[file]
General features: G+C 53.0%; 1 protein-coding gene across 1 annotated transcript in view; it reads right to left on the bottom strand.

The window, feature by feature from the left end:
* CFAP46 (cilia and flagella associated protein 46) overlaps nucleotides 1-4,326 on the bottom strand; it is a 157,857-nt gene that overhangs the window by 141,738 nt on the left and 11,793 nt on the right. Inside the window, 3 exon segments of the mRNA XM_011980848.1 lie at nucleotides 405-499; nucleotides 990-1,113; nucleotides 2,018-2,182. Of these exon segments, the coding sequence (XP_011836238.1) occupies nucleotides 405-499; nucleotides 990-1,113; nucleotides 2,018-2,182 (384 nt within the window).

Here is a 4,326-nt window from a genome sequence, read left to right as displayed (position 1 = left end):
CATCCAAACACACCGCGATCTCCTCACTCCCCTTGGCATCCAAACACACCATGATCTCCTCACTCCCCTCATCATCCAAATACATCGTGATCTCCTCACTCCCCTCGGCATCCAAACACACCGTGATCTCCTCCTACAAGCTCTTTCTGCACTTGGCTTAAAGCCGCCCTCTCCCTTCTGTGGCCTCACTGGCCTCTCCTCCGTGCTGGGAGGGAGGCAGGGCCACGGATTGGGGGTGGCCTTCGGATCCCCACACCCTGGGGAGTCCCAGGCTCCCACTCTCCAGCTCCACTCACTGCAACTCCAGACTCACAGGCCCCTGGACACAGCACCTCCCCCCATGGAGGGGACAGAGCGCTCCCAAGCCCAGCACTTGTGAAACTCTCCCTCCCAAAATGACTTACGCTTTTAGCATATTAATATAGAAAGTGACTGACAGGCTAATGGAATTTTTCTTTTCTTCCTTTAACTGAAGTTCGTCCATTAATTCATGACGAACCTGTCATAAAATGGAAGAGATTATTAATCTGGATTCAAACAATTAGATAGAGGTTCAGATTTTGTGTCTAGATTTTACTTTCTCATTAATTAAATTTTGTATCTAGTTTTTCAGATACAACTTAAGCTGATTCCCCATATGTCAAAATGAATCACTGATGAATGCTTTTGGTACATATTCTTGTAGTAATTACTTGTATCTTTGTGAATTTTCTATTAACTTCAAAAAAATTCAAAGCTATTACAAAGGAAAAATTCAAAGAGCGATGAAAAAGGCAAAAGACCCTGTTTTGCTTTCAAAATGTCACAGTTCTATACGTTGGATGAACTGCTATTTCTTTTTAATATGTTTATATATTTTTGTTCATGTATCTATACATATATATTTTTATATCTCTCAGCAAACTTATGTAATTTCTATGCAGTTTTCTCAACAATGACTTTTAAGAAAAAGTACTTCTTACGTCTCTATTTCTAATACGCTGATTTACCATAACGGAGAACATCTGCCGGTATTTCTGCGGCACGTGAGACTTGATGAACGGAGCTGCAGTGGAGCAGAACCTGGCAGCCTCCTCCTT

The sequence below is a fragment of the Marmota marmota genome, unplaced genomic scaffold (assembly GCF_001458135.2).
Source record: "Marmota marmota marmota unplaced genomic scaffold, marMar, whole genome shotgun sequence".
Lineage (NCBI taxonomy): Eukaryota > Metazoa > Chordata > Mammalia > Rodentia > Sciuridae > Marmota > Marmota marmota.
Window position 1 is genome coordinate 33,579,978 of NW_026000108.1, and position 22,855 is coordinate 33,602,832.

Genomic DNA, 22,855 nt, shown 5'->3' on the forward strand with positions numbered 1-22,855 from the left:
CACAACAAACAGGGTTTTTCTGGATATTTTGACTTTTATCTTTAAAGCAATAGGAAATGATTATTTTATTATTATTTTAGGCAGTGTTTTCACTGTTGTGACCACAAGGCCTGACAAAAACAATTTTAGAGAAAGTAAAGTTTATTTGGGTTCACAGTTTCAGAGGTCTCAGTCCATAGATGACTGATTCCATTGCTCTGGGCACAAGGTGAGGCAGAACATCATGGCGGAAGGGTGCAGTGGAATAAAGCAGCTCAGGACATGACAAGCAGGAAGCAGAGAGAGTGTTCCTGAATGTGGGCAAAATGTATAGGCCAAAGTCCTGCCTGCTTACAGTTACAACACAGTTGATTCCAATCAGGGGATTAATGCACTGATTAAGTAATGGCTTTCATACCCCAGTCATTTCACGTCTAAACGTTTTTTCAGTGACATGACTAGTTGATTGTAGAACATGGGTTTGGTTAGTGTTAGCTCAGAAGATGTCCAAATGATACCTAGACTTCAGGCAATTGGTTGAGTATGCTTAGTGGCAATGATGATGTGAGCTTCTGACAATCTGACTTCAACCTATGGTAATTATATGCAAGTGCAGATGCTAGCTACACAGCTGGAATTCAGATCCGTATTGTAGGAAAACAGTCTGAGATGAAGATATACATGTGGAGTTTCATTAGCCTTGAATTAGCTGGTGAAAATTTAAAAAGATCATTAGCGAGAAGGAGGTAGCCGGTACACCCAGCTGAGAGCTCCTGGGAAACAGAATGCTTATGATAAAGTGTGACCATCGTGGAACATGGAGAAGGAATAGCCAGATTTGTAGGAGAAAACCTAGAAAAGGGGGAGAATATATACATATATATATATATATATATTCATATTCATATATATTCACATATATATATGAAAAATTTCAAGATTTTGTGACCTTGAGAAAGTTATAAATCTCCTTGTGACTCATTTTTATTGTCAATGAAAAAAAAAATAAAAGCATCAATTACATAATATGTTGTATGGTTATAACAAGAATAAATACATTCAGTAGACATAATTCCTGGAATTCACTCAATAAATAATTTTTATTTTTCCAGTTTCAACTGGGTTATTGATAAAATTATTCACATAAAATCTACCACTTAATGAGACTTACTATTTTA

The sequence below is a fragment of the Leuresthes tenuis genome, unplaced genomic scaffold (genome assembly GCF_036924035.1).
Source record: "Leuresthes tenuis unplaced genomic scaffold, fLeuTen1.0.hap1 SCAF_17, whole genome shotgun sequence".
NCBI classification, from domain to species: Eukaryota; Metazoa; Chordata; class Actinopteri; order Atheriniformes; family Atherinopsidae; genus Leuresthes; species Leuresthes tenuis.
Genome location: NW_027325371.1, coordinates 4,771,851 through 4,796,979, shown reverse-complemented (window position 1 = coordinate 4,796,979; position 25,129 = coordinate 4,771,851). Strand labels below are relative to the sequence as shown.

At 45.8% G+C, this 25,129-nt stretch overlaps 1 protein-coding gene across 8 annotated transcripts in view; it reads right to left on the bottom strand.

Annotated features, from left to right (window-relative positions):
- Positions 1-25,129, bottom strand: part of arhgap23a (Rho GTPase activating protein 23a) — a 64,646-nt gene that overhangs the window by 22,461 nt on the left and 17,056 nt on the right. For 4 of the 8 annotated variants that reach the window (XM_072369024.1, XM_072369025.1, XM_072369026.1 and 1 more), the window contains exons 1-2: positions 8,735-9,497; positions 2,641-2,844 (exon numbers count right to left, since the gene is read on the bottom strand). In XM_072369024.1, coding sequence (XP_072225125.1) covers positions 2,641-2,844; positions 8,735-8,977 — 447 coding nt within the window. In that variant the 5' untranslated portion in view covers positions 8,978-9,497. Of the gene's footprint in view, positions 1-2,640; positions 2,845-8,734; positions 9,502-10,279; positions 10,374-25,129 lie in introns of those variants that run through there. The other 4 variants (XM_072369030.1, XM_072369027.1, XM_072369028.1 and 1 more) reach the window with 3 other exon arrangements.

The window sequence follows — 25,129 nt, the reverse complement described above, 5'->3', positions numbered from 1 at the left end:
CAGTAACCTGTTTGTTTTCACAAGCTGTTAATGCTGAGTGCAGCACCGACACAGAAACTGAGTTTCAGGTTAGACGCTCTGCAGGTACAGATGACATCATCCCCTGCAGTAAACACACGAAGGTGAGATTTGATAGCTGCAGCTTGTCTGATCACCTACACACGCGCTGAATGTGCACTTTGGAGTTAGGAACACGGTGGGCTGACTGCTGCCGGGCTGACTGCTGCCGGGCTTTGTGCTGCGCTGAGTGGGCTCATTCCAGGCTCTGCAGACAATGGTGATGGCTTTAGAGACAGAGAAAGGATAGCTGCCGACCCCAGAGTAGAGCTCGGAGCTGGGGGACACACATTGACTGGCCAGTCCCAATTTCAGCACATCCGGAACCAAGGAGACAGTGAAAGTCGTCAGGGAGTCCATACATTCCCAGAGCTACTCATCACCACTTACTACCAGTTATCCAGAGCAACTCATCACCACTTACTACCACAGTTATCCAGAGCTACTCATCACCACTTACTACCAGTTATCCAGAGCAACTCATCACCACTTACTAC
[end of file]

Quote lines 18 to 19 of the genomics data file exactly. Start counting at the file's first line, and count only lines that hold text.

- Positions 1-25,129, bottom strand: part of arhgap23a (Rho GTPase activating protein 23a) — a 64,646-nt gene that overhangs the window by 22,461 nt on the left and 17,056 nt on the right. For 4 of the 8 annotated variants that reach the window (XM_072369024.1, XM_072369025.1, XM_072369026.1 and 1 more), the window contains exons 1-2: positions 8,735-9,497; positions 2,641-2,844 (exon numbers count right to left, since the gene is read on the bottom strand). In XM_072369024.1, coding sequence (XP_072225125.1) covers positions 2,641-2,844; positions 8,735-8,977 — 447 coding nt within the window. In that variant the 5' untranslated portion in view covers positions 8,978-9,497. Of the gene's footprint in view, positions 1-2,640; positions 2,845-8,734; positions 9,502-10,279; positions 10,374-25,129 lie in introns of those variants that run through there. The other 4 variants (XM_072369030.1, XM_072369027.1, XM_072369028.1 and 1 more) reach the window with 3 other exon arrangements.

The window sequence follows — 25,129 nt, the reverse complement described above, 5'->3', positions numbered from 1 at the left end: